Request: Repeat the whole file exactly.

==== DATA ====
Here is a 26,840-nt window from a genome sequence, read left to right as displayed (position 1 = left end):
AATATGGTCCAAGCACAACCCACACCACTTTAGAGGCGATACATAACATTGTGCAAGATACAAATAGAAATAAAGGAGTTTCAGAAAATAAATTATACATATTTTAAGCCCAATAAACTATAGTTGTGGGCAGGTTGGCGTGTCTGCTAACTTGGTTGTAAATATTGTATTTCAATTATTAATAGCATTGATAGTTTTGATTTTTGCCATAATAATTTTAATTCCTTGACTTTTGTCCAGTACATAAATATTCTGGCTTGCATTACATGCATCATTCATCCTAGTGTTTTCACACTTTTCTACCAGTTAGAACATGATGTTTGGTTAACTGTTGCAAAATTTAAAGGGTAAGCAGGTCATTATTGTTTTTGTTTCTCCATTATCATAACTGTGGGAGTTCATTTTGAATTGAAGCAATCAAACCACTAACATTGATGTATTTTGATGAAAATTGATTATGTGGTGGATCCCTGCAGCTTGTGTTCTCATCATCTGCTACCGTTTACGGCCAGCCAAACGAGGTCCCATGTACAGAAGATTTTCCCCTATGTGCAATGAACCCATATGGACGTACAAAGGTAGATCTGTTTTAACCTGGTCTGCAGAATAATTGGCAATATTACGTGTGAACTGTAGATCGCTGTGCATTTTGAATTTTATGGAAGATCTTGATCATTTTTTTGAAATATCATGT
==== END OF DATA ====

Here is a 26,840-nt window from a genome sequence, read left to right as displayed (position 1 = left end):
AATATGGTCCAAGCACAACCCACACCACTTTAGAGGCGATACATAACATTGTGCAAGATACAAATAGAAATAAAGGAGTTTCAGAAAATAAATTATACATATTTTAAGCCCAATAAACTATAGTTGTGGGCAGGTTGGCGTGTCTGCTAACTTGGTTGTAAATATTGTATTTCAATTATTAATAGCATTGATAGTTTTGATTTTTGCCATAATAATTTTAATTCCTTGACTTTTGTCCAGTACATAAATATTCTGGCTTGCATTACATGCATCATTCATCCTAGTGTTTTCACACTTTTCTACCAGTTAGAACATGATGTTTGGTTAACTGTTGCAAAATTTAAAGGGTAAGCAGGTCATTATTGTTTTTGTTTCTCCATTATCATAACTGTGGGAGTTCATTTTGAATTGAAGCAATCAAACCACTAACATTGATGTATTTTGATGAAAATTGATTATGTGGTGGATCCCTGCAGCTTGTGTTCTCATCATCTGCTACCGTTTACGGCCAGCCAAACGAGGTCCCATGTACAGAAGATTTTCCCCTATGTGCAATGAACCCATATGGACGTACAAAGGTAGATCTGTTTTAACCTGGTCTGCAGAATAATTGGCAATATTACGTGTGAACTGTAGATCGCTGTGCATTTTGAATTTTATGGAAGATCTTGATCATTTTTTTGAAATATCATGT